High-Performing Integration Management: Extract the Full Potential of Your Acquisition

The Case for an Integration Program Management Role

Integrations are high-risk, high-reward endeavors. In early 2019, 68% of the 350 U.S. middle-market companies surveyed by TD Bank said that they planned to engage in M&A activity within the next six to twenty-four months [1]. While COVID may have temporarily slowed a lot deals, many analysts predict a return to high levels of M&A activity. History suggests that the majority of these deals – perhaps as high as 80% [2]– fail to deliver the expected value over the long-run. The good news for middle-market leaders is that a large portion of these “failures” can be averted by establishing a proper, straightforward management system dedicated to overseeing the process. The primary purpose of such a management system would be to track progress towards defined goals with laser focus. More so than merely preventing failures, such a system has the potential to deliver integration value beyond the primary goals.

From our experience four strategic pitfalls with integration planning and execution need to be intentionally avoided. First, many of the clients we’ve worked with fail to explicitly translate the primary strategic drivers for the integration (i.e. investment thesis) into a set of desired quantitative outcomes for each function to manage over the course of the first year. Second, middle-market companies often fail to go far enough in looking for, identifying, and acting on potential synergy opportunities outside of the main reasons for executing the deal. Third, several organizations understand that there are many tactical activities to coordinate ahead of a “Day 1” – hence the prevalence of “100-day plans” – but these coordinated program management teams often stop short of including strategic objectives of the deal into their scope. Fourth, in the middle market, the responsibility for planning and executing an integration often falls to a company leader (e.g. Operations Director, CFO) who is busy with his/her primary job, and likely has no experience managing such projects.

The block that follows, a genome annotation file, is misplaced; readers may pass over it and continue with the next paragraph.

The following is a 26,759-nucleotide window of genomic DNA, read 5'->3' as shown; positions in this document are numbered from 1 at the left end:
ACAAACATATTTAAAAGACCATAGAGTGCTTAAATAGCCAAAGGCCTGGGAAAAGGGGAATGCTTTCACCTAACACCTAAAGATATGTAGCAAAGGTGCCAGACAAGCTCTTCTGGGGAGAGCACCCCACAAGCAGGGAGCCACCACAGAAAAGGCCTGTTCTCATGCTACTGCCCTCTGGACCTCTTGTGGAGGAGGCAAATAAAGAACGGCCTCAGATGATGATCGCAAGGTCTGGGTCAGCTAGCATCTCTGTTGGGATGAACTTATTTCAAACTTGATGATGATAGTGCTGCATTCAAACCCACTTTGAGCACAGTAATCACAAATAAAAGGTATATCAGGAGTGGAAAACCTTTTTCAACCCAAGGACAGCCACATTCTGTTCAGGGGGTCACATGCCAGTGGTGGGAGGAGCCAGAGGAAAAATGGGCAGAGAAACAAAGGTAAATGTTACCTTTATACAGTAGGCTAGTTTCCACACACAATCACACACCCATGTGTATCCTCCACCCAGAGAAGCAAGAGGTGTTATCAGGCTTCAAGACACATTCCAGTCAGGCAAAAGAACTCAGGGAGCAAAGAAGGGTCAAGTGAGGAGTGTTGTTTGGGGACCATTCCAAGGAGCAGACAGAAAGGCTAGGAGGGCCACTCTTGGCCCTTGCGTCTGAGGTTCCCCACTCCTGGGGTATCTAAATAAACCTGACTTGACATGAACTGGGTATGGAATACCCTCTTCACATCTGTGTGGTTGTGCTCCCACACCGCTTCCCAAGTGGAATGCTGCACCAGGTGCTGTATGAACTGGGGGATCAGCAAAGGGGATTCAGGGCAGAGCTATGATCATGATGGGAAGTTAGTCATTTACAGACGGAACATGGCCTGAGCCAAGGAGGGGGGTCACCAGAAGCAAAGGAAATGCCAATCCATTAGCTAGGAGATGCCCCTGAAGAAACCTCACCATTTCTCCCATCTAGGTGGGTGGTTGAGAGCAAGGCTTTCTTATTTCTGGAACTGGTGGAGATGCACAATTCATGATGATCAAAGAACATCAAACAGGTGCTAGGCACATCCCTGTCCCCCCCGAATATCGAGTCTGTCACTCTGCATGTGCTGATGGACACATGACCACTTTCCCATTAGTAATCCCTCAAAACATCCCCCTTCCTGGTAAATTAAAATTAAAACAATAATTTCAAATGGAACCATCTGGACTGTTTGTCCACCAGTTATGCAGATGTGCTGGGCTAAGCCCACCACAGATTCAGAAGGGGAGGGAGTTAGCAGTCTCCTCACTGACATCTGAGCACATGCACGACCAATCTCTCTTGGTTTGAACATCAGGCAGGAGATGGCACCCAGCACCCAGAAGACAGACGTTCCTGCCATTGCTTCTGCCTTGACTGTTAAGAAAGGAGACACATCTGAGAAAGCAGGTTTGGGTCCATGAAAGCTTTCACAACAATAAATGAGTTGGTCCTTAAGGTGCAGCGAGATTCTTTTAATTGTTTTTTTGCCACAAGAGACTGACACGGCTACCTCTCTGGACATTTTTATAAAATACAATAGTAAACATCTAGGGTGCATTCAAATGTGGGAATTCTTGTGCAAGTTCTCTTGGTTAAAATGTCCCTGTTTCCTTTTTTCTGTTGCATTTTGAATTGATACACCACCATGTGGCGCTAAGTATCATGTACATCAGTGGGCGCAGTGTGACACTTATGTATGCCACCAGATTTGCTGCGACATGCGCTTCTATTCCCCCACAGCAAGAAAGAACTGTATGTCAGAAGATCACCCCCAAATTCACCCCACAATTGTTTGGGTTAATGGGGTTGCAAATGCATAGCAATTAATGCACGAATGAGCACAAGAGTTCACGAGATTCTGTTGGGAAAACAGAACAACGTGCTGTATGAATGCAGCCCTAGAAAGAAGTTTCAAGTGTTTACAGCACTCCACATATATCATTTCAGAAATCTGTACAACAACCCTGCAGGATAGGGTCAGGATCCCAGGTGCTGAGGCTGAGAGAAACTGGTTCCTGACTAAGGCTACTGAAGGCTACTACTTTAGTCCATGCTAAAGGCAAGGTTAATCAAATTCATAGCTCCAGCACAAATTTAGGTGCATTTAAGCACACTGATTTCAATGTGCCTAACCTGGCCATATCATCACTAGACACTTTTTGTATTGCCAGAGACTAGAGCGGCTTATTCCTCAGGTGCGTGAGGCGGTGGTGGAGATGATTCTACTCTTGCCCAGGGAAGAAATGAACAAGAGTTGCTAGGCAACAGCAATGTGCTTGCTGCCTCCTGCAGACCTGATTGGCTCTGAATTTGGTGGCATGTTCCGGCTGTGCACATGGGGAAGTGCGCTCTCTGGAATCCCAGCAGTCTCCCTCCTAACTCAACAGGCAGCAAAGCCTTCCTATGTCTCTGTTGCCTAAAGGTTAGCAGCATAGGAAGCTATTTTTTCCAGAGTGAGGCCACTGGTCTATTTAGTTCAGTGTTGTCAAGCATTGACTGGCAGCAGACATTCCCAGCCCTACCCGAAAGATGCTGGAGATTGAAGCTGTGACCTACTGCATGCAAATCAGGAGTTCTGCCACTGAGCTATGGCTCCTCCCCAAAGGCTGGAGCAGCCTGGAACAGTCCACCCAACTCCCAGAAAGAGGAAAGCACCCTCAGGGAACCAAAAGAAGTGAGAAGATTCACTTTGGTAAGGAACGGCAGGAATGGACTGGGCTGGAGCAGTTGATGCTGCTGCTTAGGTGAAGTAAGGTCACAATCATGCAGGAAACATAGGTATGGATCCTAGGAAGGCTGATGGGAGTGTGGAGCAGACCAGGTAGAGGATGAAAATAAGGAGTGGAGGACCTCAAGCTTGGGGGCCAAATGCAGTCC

When time and resources are tight and the stakes are high, making the investment to establish a proper integration project management office (“PMO”) with dedicated staff and even engage outside support, can make a considerable difference in the success of the acquisition, and the continuity of the core business.

What is the role of an Integration PMO?

While many of the integration team’s activities will vary depending on the specific reason for your acquisition, at a high level, there are five primary objectives of an integration PMO:

  1. Delivering on the investment thesis (primary reason(s) for the integration)
  2. Establishing clear metrics and measurement milestones for the project
  3. Allowing the core business to operate without disruption
  4. Managing the master plan and logistical tasks needed ahead of day 1
  5. Finding additional opportunities to capture value and efficiencies

Delivering on the investment thesis

Integration planning should start with a clear and shared understanding of the rationale for the investment and the primary drivers of value. This should be communicated from the CEO and the executive team to the PMO. With this common “vision,” all integration activities run by the PMO should be in direct service of the value identified in the diligence phase. A good practice would be to ensure that departments such as finance, HR, and operations have clear 3-month, 6-month, and 12-month quantitative outcome objectives that, in total, deliver the primary drivers of value for the deal.

Establishing clear metrics and measurement milestones for the project

To measure the health of the integration efforts when they are underway and after they are complete, it is important to have agreement on critical success metrics. These should be defined upfront in measurable terms in order to provide transparency to how the integration is tracking against pre-defined financial objectives. Such deal-level objectives should be cascaded down and translated into functional-level metrics. For example, a manufacturing company purchasing a supplier in order to more vertically integrate might charge the finance team with realizing a certain percentage improvement on cost-of-goods-sold, and operations might be expected to see specific improvements in on-time-delivery and inventory – all measured at particular intervals (e.g. 90 days, 180 days, 360 days). Reporting out on these measures should be a part of regular status meetings. Metrics that are not hitting their target should be communicated loudly by the PMO so mitigation plans can be put in place with the assistance of the executive team, if necessary.

Allowing the core business to operate without disruption

The integration team should be clearly identified and endorsed by management. Team members should be allowed to dedicate a significant amount of time to the project or, ideally, be assigned full time. This will help ensure that the core business is not disrupted.